Project

Cold-water adapted Brook Trout were historically widely distributed – ranging from northern Quebec to Georgia, and from the Atlantic Ocean to Manitoba in the north, and along the Appalachian ridge in the south. However, studies show that due to factors associated with climate change, such as increased stream temperature and changing water flow, the number of streams containing Brook Trout is declining. Although efforts have been made to protect and restore this cold-water fish at local levels, the extent that temperature increases will vary within and across different streams and the ability of Brook Trout to seek cold-water refugia or adapt to these increasing stream temperatures currently remains unclear. The goal of this project is to examine to what degree Brook Trout utilize cold-water refugia in warming streams

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Brook Trout; Eric Engbretson USFWS
Project

A reconnaissance study distinguishes coastal areas of the northeastern U.S. (approx. Virginia to Maine) that will experience an inundation-dominated response to sea-level rise from those that will respond dynamically due to physical and bio-physical sedimentation and erosion processes. Areas that will be dominated by inundation include urban regions of intense development and/or coastal engineering, as well as bedrock coasts. Areas that will respond dynamically include beaches, unconsolidated cliffs, barrier islands, and wetlands. Distinguishing which processes are relevant to sea-level rise impacts in these areas aids prioritization of scientific research and decision support efforts. Also see Dr. Robert Thieler's A Research and Decision Support Framework to Evaluate Sea-level Rise Impacts in the Northeastern U.S. Tools and Products Sea Level Rise Viewer https://coast.noaa.gov/digitalcoast/tools/slr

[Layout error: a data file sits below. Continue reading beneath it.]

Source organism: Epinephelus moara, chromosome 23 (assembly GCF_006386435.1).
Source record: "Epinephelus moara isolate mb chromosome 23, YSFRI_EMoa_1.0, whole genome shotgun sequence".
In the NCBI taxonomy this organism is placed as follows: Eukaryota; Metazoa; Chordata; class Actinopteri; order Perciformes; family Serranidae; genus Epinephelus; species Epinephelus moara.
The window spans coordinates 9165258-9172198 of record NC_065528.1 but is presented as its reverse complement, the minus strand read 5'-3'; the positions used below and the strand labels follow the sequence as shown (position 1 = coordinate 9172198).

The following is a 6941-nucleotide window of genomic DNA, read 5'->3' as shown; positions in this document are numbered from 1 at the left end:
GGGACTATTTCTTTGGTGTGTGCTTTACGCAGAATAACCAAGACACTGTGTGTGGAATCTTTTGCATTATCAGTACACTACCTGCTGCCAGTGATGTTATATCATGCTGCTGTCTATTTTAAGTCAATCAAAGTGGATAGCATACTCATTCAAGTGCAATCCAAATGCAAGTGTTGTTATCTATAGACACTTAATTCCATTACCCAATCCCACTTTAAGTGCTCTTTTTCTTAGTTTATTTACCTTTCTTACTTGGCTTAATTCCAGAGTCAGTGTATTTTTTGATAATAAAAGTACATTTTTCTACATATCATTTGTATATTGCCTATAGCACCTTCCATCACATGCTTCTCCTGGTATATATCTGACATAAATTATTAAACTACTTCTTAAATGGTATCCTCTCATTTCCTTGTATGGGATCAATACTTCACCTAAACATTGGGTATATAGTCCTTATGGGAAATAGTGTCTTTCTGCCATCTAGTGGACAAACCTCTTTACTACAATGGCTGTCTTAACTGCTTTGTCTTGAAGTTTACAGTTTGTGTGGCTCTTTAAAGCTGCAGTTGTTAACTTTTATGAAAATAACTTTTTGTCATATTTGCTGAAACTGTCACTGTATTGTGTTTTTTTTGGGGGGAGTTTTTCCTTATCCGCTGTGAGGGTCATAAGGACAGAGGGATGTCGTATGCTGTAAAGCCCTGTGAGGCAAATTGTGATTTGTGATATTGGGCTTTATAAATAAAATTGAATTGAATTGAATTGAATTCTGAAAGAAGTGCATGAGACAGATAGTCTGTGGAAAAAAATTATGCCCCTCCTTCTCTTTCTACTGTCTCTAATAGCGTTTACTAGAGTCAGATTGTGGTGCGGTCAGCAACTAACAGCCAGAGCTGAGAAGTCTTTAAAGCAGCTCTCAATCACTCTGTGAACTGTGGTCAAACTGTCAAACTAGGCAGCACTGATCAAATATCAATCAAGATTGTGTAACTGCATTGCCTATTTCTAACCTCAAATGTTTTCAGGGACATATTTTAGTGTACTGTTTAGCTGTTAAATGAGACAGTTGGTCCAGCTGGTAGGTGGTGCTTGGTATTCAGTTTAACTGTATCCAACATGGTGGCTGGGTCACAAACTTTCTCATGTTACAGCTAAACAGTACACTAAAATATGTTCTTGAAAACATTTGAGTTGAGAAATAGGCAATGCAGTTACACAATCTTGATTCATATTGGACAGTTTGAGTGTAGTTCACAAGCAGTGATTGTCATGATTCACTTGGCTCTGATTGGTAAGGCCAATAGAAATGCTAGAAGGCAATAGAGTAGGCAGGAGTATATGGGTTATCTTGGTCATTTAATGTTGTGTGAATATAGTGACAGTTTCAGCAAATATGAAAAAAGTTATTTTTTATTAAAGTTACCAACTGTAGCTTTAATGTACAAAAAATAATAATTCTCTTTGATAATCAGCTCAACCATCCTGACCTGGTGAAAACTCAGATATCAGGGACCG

Project

There is growing evidence that headwater stream ecosystems are especially vulnerable to changing climate and land use, but their conservation is challenged by the need to address the threats at a landscape scale, often through coordination with multiple management agencies and landowners. This project sought to provide an example of cooperative landscape decision-making by addressing the conservation of headwater stream ecosystems in the face of climate change at the watershed scale. Predictive models were built for critical resources to examine the effects of the potential alternative actions on the objectives, taking account of climate effects and examining whether there were key uncertainties that impede decision making.  Results provide decision analyses that are (1) relevant to the management partners in question; (2) emblematic of landscape-scale cooperative decisions; and (3) sensitive to the practical consequences of climate change

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